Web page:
Your email is not valid
Recipient's email is not valid
Submit Close

Your email has been sent.

Click here to send another

Obama’s Turkey

The president’s favorite Muslim democrat is turning into just another Middle Eastern despot

Print Email
Protestors clash with riot police between Taksim and Besiktas in Istanbul, on June 1, 2013, during a demonstration against the demolition of the park. (GURCAN OZTURK/AFP/Getty Images)
Related Content

Talking Turkey

Inside the West’s once-ally


The Wikileaks diplomatic cables reveal further evidence of a Turkish prime minister using every tactic at his disposal to bolster his authoritarianism

Last weekend, years of pent-up fury and frustration erupted into anti-government demonstrations as tens of thousands of Turks took to the streets of Istanbul to protest the increasing authoritarianism of Turkish Prime Minister Recep Tayyip Erdogan. The protests quickly spread to more than a dozen cities across the country. In Taksim Square in the center of Istanbul, the police repeatedly tried to disperse the demonstrators with pepper gas, pressurized-water cannons, and plastic bullets. Dozens of demonstrators were injured, many of them critically. But the number of protesters continued to grow. Finally, on Saturday afternoon, as the world watched on television, Erdogan was forced to admit defeat and withdraw the police, allowing the demonstrators to occupy Taksim Square.

Ironically, the protests came just two weeks after Erdogan paid a visit to Washington, where U.S. Secretary of State John Kerry described the relationship between their two countries as being “rooted in democratic values, freedom, pluralism, and justice.” Kerry’s paean was just the latest in a series of eulogies lavished on Erdogan and the moderate Islamism of his Justice and Development Party (AKP) by the Obama Administration, which appears to have singled out Turkey as a role model to which other predominantly Muslim countries should aspire. Erdogan himself has made no secret of his hopes that, as new regimes emerge in the Arab world, they will look to Ankara for leadership—and enable him to realize his ambition of creating a neo-Ottoman sphere of Turkish influence in the Middle East.

Yet it seems fair to say that this hopeful description of the values that Erdogan and the AKP represent, which are intended to serve as a beacon for Arab countries that have sunk into turmoil since the 2011 outbreak of the Arab Spring, is largely a fiction. Far from serving as an example of the leader of a Muslim country with democratic values, Erdogan has increasingly begun to resemble the authoritarian potentate of popular caricature. Nor has Turkey shown much of an ability to influence events in the rest of the Arab world, beginning with its flailing intervention in the Syrian civil war. The question of why the “Turkish model” appears to be failing is therefore an urgent one. Is there something wrong with the model of Islamist democracy that Obama and his predecessor George W. Bush have both championed so ardently? Or is the problem Tayyip Erdogan?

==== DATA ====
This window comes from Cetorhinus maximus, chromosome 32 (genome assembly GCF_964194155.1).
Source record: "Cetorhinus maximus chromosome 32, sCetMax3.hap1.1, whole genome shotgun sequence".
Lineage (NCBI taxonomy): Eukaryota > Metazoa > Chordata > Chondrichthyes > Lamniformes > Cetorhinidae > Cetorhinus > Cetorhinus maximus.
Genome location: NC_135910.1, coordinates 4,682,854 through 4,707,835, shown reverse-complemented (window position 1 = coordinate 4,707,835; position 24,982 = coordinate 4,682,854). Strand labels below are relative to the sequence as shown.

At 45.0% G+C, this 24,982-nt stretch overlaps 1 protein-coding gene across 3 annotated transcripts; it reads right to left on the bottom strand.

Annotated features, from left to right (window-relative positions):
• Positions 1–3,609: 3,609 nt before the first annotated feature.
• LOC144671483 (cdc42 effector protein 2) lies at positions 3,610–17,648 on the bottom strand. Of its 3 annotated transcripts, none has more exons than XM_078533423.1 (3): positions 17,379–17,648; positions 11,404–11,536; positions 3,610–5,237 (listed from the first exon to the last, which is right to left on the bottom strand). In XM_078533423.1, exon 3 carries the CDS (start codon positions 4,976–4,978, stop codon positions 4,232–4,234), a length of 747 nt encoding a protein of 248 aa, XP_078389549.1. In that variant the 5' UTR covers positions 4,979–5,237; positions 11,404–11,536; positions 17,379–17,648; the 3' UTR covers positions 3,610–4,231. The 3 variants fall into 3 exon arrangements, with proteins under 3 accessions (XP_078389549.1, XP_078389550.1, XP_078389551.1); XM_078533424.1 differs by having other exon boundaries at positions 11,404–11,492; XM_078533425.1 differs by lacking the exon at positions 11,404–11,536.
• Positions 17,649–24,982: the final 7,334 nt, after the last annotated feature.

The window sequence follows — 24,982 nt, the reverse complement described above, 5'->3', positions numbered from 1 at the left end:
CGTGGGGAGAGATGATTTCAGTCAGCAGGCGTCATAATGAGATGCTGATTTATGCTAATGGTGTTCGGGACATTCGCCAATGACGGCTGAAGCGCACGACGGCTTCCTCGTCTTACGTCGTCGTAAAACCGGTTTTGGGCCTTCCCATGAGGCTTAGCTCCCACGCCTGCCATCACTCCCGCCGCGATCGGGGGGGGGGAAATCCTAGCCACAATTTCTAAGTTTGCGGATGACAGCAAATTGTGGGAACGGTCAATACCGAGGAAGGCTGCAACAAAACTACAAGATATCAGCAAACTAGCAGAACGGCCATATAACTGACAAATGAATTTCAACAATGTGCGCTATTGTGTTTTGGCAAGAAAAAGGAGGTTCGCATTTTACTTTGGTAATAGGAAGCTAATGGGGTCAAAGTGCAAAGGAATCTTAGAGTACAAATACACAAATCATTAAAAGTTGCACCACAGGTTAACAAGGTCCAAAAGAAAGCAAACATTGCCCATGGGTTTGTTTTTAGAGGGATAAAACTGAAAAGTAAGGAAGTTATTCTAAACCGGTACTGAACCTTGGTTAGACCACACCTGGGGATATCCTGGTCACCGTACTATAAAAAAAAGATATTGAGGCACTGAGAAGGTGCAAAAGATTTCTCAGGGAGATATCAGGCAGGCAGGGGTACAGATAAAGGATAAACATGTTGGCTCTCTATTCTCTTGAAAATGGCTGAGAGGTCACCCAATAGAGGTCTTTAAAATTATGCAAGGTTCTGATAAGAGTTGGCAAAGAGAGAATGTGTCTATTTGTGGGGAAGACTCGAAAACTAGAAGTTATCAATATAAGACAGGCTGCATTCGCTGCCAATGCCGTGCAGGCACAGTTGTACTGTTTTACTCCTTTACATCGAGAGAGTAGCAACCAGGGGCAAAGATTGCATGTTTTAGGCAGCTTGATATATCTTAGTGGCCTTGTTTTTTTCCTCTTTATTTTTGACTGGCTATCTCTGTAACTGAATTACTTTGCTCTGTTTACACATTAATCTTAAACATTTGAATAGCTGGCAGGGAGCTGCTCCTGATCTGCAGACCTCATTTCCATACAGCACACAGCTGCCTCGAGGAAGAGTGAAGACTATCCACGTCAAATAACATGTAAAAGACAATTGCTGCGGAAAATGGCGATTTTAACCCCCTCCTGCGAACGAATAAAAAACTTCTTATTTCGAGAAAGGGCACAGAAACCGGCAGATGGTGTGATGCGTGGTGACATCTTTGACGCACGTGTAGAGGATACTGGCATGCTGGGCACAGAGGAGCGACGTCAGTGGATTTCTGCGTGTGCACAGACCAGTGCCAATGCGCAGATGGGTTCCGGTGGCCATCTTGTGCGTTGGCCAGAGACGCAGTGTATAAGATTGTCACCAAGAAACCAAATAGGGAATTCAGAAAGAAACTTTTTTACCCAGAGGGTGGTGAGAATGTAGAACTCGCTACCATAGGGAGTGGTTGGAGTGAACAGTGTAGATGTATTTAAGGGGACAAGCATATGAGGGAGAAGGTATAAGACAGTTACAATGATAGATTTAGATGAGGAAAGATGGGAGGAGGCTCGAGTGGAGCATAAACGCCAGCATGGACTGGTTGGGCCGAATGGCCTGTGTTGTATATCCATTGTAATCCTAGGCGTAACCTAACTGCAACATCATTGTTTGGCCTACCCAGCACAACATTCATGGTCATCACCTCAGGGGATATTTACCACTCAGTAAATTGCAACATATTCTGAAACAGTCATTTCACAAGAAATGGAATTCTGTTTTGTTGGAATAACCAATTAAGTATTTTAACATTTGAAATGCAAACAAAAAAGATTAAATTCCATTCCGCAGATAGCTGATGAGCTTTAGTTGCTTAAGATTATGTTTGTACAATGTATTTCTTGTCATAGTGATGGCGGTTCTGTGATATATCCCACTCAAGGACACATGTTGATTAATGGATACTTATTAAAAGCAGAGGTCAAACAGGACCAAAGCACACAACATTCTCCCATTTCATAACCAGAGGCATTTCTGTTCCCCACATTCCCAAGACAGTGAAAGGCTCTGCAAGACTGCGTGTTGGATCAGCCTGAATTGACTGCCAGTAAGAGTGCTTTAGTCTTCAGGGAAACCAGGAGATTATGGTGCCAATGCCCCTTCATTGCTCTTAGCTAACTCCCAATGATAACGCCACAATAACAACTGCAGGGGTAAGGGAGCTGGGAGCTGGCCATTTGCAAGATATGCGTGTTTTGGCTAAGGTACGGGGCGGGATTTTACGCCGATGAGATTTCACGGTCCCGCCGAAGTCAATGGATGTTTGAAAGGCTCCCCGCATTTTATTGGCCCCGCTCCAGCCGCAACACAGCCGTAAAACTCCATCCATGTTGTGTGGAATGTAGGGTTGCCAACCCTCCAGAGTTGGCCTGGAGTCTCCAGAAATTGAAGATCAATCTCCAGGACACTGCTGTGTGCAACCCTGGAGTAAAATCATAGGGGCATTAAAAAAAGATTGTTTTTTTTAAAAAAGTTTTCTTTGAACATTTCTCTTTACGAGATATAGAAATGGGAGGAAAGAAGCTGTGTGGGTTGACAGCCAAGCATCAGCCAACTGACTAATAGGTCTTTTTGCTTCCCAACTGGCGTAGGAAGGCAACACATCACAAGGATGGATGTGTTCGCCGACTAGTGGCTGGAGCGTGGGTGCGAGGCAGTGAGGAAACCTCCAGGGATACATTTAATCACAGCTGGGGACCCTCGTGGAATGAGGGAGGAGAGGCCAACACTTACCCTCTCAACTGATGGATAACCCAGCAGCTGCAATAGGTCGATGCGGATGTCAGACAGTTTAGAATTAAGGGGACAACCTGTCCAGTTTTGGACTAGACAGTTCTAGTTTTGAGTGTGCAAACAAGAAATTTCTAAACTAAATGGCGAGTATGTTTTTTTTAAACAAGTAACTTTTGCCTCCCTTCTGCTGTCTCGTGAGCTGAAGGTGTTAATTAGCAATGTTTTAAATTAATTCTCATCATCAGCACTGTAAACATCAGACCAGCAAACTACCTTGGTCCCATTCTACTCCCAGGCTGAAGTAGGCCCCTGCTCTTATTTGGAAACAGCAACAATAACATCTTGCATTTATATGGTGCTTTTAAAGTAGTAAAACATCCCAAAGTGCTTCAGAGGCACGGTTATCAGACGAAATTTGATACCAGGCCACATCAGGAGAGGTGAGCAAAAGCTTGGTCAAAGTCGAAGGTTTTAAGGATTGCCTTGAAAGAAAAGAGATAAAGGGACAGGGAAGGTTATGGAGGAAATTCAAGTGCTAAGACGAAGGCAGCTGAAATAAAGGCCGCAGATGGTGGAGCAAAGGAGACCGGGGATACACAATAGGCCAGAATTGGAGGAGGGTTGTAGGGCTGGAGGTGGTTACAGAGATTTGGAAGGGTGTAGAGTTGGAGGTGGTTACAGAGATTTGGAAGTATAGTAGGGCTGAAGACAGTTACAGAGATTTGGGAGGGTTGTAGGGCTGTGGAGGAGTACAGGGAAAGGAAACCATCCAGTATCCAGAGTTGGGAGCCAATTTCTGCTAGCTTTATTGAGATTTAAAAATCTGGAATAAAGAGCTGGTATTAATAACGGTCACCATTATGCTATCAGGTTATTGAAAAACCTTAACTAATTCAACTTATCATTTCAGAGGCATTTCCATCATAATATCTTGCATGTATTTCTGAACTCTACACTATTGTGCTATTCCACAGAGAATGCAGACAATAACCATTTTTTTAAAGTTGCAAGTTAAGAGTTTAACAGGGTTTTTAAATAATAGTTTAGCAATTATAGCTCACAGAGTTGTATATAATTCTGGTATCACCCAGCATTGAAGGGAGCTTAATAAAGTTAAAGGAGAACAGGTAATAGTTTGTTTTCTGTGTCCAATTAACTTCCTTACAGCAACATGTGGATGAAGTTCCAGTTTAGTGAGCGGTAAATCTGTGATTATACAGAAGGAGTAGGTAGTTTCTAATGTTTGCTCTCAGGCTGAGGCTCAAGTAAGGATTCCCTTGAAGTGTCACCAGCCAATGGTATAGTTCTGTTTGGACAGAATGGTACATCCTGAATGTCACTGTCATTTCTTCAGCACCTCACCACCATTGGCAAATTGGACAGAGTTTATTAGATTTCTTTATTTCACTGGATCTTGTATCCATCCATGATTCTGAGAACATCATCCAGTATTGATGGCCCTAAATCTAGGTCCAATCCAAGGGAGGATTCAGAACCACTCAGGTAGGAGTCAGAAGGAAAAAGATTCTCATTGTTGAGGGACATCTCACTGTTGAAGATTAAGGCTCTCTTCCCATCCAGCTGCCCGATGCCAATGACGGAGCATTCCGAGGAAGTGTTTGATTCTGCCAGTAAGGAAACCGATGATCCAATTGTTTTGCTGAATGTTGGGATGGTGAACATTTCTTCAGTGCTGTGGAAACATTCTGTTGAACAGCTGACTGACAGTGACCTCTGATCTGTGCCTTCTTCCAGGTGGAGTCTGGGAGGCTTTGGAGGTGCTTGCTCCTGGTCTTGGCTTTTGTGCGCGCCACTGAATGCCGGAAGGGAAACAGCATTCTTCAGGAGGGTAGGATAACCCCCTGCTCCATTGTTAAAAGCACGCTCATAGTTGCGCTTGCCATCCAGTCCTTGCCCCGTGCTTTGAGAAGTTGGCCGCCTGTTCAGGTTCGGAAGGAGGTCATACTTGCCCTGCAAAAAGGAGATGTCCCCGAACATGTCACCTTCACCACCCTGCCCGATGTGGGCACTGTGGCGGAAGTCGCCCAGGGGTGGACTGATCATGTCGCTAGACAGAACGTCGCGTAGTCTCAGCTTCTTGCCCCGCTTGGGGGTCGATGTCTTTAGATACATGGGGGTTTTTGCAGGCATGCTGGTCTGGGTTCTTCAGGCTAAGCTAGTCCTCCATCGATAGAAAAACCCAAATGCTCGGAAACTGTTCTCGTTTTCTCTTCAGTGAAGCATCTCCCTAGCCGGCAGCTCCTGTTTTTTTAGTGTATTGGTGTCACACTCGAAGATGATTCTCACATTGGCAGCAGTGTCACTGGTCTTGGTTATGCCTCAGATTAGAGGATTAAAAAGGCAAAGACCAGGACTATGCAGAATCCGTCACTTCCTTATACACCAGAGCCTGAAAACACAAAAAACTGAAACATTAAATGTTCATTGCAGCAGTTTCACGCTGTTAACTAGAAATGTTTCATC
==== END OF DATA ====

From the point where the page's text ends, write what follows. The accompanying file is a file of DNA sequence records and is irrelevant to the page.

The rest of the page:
Erdogan’s bludgeoning rhetoric and ability to connect with the average voter have made him the most successful politician in modern Turkish history. His party, the AKP, first took office in November 2002. It has since been re-elected twice, most recently in June 2011, when it won 49.8 percent of the popular vote. Opinion polls suggest that support for the AKP is currently running at around 53-54 percent. The opposition parties remain weak and divided and appear unconvinced of their own chances of ousting the AKP.

The AKP’s electoral success is largely attributable to the energy, cunning, and raw political charisma of Erdogan himself. While some party members resent Erdogan’s abrasive self-confidence and autocratic management style, few are bold enough to confront him—not least because they know how much their own political careers owe to his electoral appeal among the Turkish masses. As a result, Erdogan has increasingly concentrated political power in his own hands. Relying on a small inner court of trusted advisers rather than the career bureaucrats in the civil service, Erdogan has the final say on every aspect of AKP policy, with the result that Turkish politics and policy-making have become both deinstitutionalized and highly personalized.

Disturbingly, the longer Erdogan has remained in power—and particularly since the election of June 2011—the more he has appeared to regard himself as the embodiment of the national will and to identify his own views, values, and prejudices as those of the entire Turkish population. Over the last year, this has led him increasingly to try to re-shape Turkey according to his own personal tastes. For example, in November 2012, the makers of a popular television series set in the 16th-century reign of Suleyman the Magnificent were forced to change both its script and its costumes after Erdogan publicly complained that it failed to reflect the piety of the Ottoman court and focused too much on palace intrigues rather than military campaigns. In April 2013, Erdogan abruptly announced that he had decided that ayran or “buttermilk” was now Turkey’s national drink. No one else was consulted.